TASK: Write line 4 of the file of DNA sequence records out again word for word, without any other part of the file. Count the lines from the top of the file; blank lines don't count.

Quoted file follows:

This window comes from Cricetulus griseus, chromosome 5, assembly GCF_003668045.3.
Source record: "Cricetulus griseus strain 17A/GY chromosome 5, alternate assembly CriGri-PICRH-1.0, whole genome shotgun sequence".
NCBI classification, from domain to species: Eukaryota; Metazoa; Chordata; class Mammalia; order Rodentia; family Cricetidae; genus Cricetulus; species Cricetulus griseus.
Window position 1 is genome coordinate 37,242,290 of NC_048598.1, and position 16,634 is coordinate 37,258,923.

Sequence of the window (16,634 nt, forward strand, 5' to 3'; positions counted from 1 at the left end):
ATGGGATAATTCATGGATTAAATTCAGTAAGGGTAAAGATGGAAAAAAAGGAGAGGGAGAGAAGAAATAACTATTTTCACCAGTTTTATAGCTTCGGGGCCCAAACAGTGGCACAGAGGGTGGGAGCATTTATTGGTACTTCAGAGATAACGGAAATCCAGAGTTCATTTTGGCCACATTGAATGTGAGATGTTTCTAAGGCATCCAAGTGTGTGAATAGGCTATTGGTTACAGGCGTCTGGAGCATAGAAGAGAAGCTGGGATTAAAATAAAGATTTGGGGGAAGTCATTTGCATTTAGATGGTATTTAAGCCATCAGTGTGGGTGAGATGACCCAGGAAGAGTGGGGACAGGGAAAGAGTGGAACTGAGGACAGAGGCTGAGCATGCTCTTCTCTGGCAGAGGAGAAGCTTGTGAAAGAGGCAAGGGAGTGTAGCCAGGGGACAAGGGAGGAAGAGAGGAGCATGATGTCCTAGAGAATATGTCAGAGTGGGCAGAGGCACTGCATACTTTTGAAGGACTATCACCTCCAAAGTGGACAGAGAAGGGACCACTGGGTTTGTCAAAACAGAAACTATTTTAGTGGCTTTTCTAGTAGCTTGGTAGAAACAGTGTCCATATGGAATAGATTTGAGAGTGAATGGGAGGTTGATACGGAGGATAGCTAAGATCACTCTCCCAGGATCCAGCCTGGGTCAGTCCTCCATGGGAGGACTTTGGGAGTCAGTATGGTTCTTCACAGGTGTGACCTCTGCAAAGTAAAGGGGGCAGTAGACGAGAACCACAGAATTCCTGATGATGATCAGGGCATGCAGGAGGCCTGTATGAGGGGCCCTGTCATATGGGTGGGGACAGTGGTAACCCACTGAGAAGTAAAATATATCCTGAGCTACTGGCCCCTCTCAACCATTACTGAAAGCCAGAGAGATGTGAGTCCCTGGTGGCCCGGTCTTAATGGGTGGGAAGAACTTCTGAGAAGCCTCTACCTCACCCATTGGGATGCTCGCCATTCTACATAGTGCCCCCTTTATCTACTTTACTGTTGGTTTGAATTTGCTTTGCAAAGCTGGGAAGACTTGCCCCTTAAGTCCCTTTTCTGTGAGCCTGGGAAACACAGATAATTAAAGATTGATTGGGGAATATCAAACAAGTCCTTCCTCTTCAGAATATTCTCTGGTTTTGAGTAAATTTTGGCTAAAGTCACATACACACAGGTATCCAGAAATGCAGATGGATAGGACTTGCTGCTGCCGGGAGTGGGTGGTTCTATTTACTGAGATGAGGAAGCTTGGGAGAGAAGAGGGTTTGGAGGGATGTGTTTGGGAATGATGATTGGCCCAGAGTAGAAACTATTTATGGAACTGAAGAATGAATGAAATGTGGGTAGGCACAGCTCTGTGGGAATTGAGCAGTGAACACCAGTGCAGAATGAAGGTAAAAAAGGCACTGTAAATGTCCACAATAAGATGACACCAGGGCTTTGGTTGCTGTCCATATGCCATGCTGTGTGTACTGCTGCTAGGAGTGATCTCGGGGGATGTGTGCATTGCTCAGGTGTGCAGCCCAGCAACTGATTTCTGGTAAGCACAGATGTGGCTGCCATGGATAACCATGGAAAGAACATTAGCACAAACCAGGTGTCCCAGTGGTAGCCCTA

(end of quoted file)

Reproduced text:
Window position 1 is genome coordinate 37,242,290 of NC_048598.1, and position 16,634 is coordinate 37,258,923.